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Chuck Brooks: For one day, it was all about RHS

It's been nearly a week now since Rosemount High School celebrated its 100th anniversary. The excitement of the event has subsided. I thought I was done writing about this topic. However, after being at RHS for nearly 12 hours, I realized returning to the topic one final time was a must.

It was no secret how excited I was about this day arriving. As it approached, each day had more anticipation than the last. The night before I was giddy with thoughts of what might be. I was there for all those hours primarily because Andre and I were selling our books. However, I was hoping returning students would be many, and I looked forward to seeing them all. I had no idea, though, the way the day would unfold.

We set up shop in the Student Center as that was where the pancake breakfast occurred. It began at 8 a.m. and ended at 11 a.m. They did ticket pre-sales so they had an idea of how much food they'd need. Before breakfast was done, over 800 folks had come to eat. One individual showed up early, and she waited patiently for the servers to begin flipping the cakes. Slowly, the people began to roll into the center. The age range was large. This event did not draw to just any one group. Faces young and old were coming to eat. I recognized some while others were total strangers.

There was a man who arrived a little after breakfast began, and he was in the mood to talk. He told us he had never been a student in the present high school, but he was a student in the original building on the hill. He looked happy to be with us. The Student Center was adorned with memorabilia, student research projects on the school's history, and an area where people could watch a 41-minute loop of the DVD addressing the history of Rosemount High School. He was enjoying it all. I would see that same man six hours later, still there and still smiling and talking with so many. He seemed like someone who had found a place where he once belonged.

Around 9 that morning, a much beloved, long-since retired teacher arrived with two

friends with whom she had taught. They entered the front door, exchanged their tickets for paper plates, and began what would be an incredibly lengthy trek down the hall into the Student Center. This woman was RHS royalty. People knew her from teaching with her or being taught by her at some stage. People were taking pictures with her, of her, and reminiscing. The man I mentioned earlier shared a story about how she had taught his brother. Apparently she gave his brother an essay back with the comment, "This is your best work yet," and proceeded to give it an F. Classic story, but I totally understand how that's a legit situation. I was so happy for her. She was in her element, but she was also in a place to which she gave meaning. Her years in her role were as important as any years in the 100 we were celebrating. She began teaching on the hill and eventually moved into the present building when they opened.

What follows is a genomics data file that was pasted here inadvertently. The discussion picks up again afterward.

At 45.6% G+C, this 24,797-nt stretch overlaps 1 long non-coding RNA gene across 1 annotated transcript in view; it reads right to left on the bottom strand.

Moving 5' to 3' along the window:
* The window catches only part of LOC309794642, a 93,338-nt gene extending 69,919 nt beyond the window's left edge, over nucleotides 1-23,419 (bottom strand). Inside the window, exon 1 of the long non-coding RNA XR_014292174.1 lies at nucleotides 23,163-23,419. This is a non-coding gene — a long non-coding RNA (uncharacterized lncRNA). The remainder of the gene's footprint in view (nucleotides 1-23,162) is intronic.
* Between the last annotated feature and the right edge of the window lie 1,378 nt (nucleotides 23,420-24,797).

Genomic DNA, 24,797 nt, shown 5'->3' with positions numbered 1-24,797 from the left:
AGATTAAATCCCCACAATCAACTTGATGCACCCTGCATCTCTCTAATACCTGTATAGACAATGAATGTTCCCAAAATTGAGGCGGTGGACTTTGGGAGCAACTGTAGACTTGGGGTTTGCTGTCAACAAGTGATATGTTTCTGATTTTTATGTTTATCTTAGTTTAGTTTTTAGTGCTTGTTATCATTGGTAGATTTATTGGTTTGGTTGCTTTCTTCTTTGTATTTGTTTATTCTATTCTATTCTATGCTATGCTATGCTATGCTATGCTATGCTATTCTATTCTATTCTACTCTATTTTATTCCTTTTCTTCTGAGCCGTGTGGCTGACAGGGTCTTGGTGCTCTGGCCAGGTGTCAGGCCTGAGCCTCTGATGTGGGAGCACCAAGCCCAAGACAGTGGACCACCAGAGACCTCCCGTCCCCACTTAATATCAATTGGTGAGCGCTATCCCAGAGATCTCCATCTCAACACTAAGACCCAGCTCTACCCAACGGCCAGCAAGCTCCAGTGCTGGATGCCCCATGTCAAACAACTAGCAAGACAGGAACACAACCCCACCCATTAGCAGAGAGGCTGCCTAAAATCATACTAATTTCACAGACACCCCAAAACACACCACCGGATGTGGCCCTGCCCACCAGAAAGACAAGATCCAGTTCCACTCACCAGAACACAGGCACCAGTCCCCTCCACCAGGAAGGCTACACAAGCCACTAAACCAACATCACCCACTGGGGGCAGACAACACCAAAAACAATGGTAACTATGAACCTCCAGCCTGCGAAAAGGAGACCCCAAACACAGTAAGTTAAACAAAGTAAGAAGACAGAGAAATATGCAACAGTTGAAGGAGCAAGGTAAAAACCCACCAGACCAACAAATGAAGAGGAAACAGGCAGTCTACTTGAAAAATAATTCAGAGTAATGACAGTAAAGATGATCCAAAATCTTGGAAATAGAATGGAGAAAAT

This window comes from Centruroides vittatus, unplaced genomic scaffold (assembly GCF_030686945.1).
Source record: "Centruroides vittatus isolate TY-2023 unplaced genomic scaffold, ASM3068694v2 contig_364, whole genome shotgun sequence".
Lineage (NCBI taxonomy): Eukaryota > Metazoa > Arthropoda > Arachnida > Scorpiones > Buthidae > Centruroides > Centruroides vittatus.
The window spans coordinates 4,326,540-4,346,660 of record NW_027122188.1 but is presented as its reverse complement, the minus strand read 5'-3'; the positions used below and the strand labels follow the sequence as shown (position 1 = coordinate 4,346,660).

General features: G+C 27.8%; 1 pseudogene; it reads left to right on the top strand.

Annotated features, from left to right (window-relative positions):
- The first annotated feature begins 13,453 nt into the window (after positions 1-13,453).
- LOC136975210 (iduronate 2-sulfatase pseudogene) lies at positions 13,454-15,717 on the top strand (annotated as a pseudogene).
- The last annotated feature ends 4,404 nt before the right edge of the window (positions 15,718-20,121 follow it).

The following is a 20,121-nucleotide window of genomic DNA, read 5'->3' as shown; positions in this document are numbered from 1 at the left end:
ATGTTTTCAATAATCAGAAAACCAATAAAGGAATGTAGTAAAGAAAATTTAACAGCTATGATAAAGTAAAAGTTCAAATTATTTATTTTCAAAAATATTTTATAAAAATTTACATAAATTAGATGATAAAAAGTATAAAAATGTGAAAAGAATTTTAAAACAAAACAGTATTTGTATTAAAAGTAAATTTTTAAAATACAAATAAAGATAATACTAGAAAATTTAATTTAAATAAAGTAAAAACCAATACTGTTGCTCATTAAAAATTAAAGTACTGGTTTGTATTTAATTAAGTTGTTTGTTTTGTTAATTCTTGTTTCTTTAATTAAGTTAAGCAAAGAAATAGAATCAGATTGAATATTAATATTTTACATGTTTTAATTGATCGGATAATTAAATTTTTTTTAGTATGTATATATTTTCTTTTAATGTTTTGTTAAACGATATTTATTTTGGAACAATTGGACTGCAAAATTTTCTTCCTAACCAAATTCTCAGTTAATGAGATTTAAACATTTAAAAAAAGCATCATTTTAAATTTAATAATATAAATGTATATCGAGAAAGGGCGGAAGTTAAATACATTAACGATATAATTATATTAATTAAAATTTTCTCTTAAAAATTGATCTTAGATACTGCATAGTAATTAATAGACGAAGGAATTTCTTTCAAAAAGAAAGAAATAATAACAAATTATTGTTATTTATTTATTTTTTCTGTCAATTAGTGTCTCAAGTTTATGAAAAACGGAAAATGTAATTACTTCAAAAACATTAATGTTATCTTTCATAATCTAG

As the day progressed, I saw former students and parents, one after another. I observed people responding to a building where they spent four years of their lives. I saw people admiring some of the building's changes as they had never returned after graduation night. Listening to people relive their memories was so very satisfying. People were truly happy to be back inside the walls of Rosemount High School. One had only to watch to know this to be true.

It would be about 3 p.m. when the emotion ramped up for me. A handful of adults appeared I hadn't seen or even thought of for years. One after another they appeared. Some were with their parents. Then, my first kids ever, the kids from the Class of 1986, arrived. There were probably a dozen or so. I began my teaching career with all ninth-grade classes. These were my first students. They're now looking 50 in the face. Seeing them together was something words can't describe. My heart was exploding with happiness. They even wanted to do a pic with their first RHS English teacher. And so we did. They were as special to me as any group I'd ever teach. They still are.

Sept. 16, 2017, will go down as Rosemount High School's best day ever. People were filled with pride and joy in returning to their school. For one day, many adults were once again young and in school. For one day, I was not a retired teacher. For one day, I was once again Mr. Brooks. For one day, nothing else seemed to matter. For one day, it was all about RHS.

If you were there, you'll never forget the day. I know I won't. Ever. On to the next 100!

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